The Supreme Court on Thursday imposed an important limit on how far the government can go in controlling the speech of a group that takes government money.
In Agency for International Development v. Alliance for Open Society International, the court found that the federal government violated the First Amendment when it required that organizations receiving money to combat H.I.V./AIDS must have a policy opposing prostitution. Chief Justice John Roberts Jr., writing for the 6-to-2 majority, said that the mandate that recipients "pledge allegiance to the government’s policy" breached their right to free expression. (Justice Elena Kagan was recused.)
The United States Leadership Against H.I.V./AIDS, Tuberculosis, and Malaria Act, a 2003 federal statute, finances a wide range of public health initiatives to treat and prevent disease around the world. That law prohibits the use of any government money to "promote or advocate the legalization or practice of prostitution." But it goes beyond that reasonable provision to require almost all recipients of funds to "have a policy explicitly opposing prostitution" and to refrain from any speech the government deems "inconsistent with" that policy.
The government contended that placing a condition on federal dollars is a legitimate way to promote its policies and those who do not want to make an explicit pledge can avoid it by not taking government money. As Justice Antonin Scalia wrote in his dissenting opinion, "the government is not forcing anyone to say anything."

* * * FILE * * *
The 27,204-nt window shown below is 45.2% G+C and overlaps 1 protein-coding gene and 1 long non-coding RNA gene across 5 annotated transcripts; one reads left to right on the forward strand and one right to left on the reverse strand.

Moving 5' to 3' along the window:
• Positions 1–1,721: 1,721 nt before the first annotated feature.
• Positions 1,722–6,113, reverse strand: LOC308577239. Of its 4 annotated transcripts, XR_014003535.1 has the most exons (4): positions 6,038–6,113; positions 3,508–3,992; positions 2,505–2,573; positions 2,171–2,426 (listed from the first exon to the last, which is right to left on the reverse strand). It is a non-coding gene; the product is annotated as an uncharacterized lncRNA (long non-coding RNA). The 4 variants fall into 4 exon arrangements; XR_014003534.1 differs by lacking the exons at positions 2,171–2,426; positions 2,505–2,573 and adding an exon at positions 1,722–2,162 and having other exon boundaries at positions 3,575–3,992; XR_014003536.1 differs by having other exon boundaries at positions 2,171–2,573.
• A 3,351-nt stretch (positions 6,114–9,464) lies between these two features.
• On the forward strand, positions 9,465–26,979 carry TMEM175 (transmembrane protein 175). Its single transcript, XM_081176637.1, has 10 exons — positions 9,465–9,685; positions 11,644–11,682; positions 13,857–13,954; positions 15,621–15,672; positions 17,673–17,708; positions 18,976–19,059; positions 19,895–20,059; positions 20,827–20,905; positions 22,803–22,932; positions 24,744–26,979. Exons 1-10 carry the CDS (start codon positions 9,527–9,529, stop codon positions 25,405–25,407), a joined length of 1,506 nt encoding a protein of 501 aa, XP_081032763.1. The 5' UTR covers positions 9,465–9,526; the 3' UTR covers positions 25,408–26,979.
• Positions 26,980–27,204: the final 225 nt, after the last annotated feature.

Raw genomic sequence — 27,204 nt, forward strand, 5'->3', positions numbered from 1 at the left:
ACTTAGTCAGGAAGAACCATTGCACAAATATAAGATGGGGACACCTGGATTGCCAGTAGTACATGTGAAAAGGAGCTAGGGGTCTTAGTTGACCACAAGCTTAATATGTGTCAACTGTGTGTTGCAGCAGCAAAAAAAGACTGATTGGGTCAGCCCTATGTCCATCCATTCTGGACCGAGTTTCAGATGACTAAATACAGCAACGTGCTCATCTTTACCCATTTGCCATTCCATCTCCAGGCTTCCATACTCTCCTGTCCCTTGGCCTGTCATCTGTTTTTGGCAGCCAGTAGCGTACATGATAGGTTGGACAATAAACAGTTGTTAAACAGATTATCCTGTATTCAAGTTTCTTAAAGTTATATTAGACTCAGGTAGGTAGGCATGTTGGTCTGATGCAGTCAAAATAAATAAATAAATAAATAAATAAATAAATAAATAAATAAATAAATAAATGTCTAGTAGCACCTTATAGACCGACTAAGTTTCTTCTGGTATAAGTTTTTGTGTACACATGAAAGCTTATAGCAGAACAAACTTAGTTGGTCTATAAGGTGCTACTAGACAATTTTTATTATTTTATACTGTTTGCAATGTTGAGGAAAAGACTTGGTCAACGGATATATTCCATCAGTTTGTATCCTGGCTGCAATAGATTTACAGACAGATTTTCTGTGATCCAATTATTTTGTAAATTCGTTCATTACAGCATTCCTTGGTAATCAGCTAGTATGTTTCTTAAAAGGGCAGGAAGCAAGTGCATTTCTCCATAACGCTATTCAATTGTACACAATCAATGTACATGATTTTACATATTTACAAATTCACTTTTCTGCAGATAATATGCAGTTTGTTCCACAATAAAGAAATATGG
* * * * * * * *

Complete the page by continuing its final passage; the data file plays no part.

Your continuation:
But as Chief Justice Roberts explained, this condition is coercive because a recipient has to take an affirmative position and is not allowed to get funds "and then turn around and assert a contrary belief, or claim neutrality, when participating in activities on its own time and dime."
By requiring recipients to advocate the government’s position, without the option of staying silent, the court said this policy could hurt outreach programs by undermining trust with sex workers, who may avoid seeking help from groups with a declared anti-prostitution agenda.
This ruling does not limit the government’s power to specify the kind of activities it wants to subsidize. For example, the court has long held that the government can prohibit federal family planning dollars from being used to advocate for abortion services; in those cases, the recipient groups are permitted to use nongovernmental money for that advocacy.
Chief Justice Roberts, quoting from a 1943 opinion barring the government from requiring public schoolchildren to salute the flag, noted: "If there is any fixed star in our constitutional constellation, it is that no official, high or petty, can prescribe what shall be orthodox in politics, nationalism, religion, or other matters of opinion." That principle guided the court to the right result in this case.